> Dear All,
    >
    > the assertion based verification methodology gaining more
    > popularity, and VHDL not providing enough features related to
    > assertions,
    > I think ts really a matter of concern. Whats your opinion on the
    > SystemC & SystemVerilog gaining more popularity than VHDL in
    > verification and transaction level modelling?
    >
    > Regards,
    > Shiladitya.
     
    Jim Lewis, Oct 14, 2003
    #7
  8. Shiladitya

    Jim Lewis Guest

    With respect to assertions, VHDL is following the
    path of SystemVerilog and is basing the temporal assertions
    on PSL. There will be a VHDL flavor to it, just like
    SystemVerilog has a Verilog flavor to PSL.

    Note though, VHDL has always been able to do temporal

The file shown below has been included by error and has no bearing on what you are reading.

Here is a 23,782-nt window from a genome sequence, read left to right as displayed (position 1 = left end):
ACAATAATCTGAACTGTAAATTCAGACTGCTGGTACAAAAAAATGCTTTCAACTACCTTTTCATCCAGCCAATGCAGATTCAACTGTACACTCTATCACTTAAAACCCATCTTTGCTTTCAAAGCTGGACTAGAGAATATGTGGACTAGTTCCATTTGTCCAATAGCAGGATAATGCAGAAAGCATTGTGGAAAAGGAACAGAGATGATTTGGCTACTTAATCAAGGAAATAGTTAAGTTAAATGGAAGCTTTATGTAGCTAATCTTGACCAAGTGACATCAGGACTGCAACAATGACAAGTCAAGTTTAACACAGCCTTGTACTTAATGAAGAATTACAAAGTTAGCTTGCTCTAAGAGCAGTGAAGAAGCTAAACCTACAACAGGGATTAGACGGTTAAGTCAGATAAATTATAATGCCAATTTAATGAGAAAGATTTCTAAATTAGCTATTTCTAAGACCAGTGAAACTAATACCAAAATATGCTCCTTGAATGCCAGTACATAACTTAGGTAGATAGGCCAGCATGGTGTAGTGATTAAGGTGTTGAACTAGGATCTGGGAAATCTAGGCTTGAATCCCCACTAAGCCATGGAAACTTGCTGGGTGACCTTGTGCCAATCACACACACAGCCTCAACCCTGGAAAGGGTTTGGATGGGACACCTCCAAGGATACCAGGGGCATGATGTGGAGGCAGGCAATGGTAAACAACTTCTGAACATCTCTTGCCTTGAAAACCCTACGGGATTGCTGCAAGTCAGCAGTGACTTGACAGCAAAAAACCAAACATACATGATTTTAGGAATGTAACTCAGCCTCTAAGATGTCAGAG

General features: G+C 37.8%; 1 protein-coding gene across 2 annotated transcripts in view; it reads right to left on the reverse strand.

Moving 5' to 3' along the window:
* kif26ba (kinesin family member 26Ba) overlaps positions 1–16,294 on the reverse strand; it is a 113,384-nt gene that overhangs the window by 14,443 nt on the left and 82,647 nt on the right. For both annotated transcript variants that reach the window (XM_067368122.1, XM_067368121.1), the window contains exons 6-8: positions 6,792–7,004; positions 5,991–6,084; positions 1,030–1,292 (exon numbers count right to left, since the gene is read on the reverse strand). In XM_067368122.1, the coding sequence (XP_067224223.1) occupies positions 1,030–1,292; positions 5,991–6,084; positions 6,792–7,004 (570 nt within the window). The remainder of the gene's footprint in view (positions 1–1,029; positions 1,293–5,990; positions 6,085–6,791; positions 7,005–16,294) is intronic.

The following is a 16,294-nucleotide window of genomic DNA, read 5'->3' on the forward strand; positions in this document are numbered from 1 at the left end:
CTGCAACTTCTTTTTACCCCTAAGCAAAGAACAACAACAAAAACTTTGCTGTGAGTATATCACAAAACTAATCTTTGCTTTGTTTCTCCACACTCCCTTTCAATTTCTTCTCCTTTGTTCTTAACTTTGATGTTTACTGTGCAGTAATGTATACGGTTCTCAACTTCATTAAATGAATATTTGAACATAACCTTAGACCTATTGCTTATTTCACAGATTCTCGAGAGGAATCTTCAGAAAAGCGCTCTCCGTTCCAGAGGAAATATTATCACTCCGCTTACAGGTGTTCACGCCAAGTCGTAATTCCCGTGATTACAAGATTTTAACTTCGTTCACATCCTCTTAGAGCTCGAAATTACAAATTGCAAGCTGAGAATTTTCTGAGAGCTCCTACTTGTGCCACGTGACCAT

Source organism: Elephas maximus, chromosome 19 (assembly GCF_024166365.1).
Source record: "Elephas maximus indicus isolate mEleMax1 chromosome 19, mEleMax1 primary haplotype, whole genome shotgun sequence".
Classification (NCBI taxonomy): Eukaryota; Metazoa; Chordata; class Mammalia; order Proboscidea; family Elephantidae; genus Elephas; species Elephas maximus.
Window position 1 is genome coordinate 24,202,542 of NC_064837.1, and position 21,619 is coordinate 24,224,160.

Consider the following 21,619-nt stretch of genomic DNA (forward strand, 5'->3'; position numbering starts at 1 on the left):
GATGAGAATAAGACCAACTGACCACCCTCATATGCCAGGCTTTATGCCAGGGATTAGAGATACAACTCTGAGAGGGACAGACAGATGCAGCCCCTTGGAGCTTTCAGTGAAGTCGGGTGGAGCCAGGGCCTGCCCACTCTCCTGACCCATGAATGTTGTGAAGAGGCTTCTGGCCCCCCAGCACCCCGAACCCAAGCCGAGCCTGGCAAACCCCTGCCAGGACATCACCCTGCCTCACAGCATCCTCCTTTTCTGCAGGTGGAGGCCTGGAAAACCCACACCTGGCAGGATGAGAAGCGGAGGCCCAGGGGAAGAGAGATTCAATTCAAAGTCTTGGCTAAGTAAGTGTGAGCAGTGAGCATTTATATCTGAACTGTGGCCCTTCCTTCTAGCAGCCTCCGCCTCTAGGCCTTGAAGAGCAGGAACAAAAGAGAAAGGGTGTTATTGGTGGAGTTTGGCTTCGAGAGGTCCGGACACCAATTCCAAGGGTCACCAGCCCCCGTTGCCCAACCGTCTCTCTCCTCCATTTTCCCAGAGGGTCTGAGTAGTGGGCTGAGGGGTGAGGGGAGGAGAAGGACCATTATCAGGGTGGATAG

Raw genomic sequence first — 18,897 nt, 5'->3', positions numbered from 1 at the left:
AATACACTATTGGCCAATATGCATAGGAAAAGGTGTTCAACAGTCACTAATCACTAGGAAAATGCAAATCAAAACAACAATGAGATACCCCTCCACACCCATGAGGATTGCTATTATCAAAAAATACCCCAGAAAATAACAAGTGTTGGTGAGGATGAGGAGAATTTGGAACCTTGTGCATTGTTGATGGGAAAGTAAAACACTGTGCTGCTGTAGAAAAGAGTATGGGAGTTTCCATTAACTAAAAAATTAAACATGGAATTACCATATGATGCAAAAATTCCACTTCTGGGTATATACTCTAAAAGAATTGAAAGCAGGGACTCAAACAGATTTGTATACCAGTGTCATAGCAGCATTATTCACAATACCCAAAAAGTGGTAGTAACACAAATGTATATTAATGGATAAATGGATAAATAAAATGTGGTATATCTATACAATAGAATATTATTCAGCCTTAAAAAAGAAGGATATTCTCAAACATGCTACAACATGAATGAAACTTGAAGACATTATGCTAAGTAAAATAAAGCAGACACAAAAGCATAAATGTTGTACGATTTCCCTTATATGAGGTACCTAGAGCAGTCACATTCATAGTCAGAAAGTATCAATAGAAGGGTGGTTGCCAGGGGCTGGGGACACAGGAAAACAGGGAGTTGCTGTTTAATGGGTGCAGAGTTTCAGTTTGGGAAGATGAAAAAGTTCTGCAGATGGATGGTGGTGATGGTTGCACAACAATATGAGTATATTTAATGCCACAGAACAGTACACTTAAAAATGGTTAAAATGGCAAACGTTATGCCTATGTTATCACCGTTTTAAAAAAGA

assertions. The process with wait statements is a
    simple way to do these type of things and for most
    practical things is more than enough.

    What PSL does do is simplify the expression of the
    temporal relationships. Kind of like a one line
    statemachine.

    For assertions today, check out OVL at
    http://www.verificationlib.org/

    You mentioned SystemC. Does SystemC provide any type
    of assertions?

    Cheers,
    Jim
    --
    ~~~~~~~~~~~~~~~~~~~~~~~~~~~~~~~~~~~~~~~~~~~~~~~~~~~~~~~~~~~~~
    Jim Lewis
    Director of Training mailto:
    SynthWorks Design Inc. http://www.SynthWorks.com
    1-503-590-4787

    Expert VHDL Training for Hardware Design and Verification